Like all good theatre, [title of show] represents a confluence of several things. First, it’s theatre-about-theatre. Self-referential and insider-y, it cracks open a window on all the hope, insecurity and high drama that creating a show entails. The late ‘70’s and early ‘80’s were fertile ground for this type of script. Everything from Michael Frayn’s Noises Off, to Mamet’s Life in the Theatre to the late Michael Litfin’s Places is informed by this construct. For those of us who are part of some extended theatre family, this is theatre about people we know and love. [title of show] – and by extension, this production of [title of show] – could have never gotten off the ground if this didn’t get this much right.
The second part of this confluence is that [title of show], like Superior Donuts, earlier this year, is part of a much needed, post-1990’s antidote to irony. In his signal, albeit somewhat overwritten volume “When Surface was Depth” Michael Bracewell observes that the ironists of the early 1990’s “honed the pursuit of Style Watching to such a degree that their commentaries became increasingly reliant on the instant translation of trends and phenomena into a code of social satires. This was a mixture of wit and anthropology that would end up dissolving in the acid bath of its own chemistry.” Thank God we got over that! It’s little wonder that revivals became the meat-and-potatoes of 1990’s theatre, because new theatre, especially theatre-about-theatre, had a hard time surviving in Bracewell’s acid bath. One suspects that songs like “Die Vampire, Die! would have lasted about two minutes. This show isn’t about how smart you are, or how smart you think you are, or how smart you think everyone else thinks you are, although you’re really smart enough to know you’re not that smart, it’s (critic stops, gasps for breath), it’s about entertainment – and bringing ourselves back to ourselves, which is what the best of theatre is all about.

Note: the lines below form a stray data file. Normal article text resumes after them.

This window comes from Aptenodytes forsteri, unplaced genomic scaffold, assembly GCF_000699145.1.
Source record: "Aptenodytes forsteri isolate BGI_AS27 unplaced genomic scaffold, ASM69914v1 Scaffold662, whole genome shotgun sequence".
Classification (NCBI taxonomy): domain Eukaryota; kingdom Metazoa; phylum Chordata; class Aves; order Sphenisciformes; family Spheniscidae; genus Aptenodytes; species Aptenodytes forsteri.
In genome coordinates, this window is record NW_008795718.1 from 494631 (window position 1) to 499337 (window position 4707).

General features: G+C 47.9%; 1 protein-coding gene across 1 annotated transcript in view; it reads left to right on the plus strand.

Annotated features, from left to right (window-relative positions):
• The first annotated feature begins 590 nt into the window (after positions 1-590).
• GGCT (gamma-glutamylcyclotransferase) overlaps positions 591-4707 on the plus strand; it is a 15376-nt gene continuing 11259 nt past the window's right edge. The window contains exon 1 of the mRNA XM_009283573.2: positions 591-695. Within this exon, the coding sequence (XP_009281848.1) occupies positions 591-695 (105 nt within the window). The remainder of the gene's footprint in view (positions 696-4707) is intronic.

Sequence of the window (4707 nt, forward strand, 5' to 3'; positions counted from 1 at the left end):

[title of show] opened last week at the Mountain View Center for Performing Arts. Bringing a shot of high energy, open-heart, optimism, [title of show] documents its own history, from a script about a script written in three weeks for submission to the 2004 New York Musical Theatre Festival through its opening at the Vineyard Theatre, to its 2008 opening at the Lyceum on Broadway.
Lest that sound too dry, this is an incredibly funny show whose very gay sensibility offers something for everyone. The sheer physicality of Ian Leonard (Jeff) and Jamison Stern (Hunter) is fascinating to watch, with Laura Jordan whose character (Susan) moves like a woman whose been in heels too long, and Farah Alvin (Heidi) thrown in as contrasting colors to the palate. A high-powered cast that brings more than a dollop of their own Broadway experiences, these people do more with four random chairs than most of us could do with an entire household of furniture. However, the buzz in the lobby afterwards, was reserved for piano player and musical director Billy Liberatore, who provided accompaniment throughout the show. Liberatore’s contributions to the community over the past decades are huge – and it’s always heartening to see him.
The optimism and energy of [title of show] end the 2010-2011 TheatreWorks season on a high note. We’ll get a chance to see Ian Leonard again in Fly by Night, a comedy that just might make us nostalgic for those old Con Ed blackouts and brownouts.
[title of show]
Mountain View Center for the Performing Arts
4 out of 5 stars
Book by Hunter Bell
Music & Lyrics by Jeff Bowen
June 1 – June 26
Photo Credit: Mark Kitaoka